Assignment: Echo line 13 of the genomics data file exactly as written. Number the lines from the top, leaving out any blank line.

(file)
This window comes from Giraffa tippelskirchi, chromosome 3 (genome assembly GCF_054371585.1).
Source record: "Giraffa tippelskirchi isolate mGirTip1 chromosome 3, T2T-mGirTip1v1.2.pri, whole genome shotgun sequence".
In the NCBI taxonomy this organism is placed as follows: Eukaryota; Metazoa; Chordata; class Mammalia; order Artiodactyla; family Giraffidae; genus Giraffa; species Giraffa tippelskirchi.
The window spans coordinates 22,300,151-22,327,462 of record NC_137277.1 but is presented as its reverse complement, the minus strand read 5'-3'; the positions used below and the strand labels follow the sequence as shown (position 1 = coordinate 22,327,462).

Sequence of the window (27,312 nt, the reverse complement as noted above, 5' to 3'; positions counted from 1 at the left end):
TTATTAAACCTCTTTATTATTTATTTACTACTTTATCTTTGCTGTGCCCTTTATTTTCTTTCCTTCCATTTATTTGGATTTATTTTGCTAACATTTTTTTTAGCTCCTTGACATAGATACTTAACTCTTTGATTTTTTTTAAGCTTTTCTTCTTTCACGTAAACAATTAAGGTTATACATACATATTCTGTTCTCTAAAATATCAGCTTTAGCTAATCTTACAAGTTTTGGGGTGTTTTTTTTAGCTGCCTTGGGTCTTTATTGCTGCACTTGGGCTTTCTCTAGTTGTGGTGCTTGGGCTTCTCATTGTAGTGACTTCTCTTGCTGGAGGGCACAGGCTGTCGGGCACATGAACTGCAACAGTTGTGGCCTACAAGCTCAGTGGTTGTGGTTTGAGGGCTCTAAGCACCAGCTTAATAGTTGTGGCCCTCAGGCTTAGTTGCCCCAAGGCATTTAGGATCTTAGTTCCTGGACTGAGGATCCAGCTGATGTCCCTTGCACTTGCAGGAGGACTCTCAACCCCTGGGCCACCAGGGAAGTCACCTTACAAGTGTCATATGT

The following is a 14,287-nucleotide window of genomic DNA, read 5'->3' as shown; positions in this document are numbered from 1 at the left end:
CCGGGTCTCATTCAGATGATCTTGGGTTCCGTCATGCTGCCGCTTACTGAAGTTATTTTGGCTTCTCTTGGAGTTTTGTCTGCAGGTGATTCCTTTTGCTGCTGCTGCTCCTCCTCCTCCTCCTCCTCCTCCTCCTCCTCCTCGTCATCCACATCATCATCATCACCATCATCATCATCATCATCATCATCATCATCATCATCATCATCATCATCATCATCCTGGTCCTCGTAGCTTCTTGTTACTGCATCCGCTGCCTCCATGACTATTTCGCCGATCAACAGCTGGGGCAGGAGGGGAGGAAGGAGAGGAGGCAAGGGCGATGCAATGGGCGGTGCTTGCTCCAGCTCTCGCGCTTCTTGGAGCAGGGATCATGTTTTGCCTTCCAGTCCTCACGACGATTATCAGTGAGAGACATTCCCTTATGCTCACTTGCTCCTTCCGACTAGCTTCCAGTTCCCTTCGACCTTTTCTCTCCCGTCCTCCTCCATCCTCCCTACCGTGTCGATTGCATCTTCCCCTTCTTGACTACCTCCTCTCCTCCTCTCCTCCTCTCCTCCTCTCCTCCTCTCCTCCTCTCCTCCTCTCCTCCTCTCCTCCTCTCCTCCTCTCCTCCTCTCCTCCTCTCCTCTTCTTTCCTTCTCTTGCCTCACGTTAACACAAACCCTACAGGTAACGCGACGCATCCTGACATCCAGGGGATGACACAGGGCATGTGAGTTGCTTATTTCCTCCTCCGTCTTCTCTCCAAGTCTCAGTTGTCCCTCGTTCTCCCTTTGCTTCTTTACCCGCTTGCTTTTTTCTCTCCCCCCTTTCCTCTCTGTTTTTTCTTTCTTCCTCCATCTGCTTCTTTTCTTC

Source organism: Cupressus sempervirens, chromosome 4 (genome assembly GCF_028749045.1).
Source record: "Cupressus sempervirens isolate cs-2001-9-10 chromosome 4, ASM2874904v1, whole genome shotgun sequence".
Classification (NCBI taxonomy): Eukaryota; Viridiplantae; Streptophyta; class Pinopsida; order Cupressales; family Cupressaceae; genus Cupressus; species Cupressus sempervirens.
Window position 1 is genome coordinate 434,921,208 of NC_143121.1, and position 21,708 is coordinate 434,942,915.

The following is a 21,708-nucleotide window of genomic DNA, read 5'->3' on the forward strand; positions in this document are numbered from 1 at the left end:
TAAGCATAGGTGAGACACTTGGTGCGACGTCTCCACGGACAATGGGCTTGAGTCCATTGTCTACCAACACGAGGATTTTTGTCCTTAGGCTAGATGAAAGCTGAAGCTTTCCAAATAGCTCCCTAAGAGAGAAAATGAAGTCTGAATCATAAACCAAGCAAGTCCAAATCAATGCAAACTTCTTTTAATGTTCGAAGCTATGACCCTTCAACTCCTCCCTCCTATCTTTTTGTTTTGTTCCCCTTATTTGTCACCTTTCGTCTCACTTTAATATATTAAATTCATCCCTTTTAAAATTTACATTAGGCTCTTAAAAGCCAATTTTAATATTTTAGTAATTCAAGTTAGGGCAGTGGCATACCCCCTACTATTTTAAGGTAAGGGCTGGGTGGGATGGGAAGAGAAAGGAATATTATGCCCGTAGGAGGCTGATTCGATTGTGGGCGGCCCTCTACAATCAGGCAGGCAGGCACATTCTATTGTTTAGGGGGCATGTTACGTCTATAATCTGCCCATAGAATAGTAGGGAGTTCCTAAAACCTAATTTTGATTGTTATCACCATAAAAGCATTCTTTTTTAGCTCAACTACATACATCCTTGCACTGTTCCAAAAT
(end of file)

The following is a 21,708-nucleotide window of genomic DNA, read 5'->3' on the forward strand; positions in this document are numbered from 1 at the left end: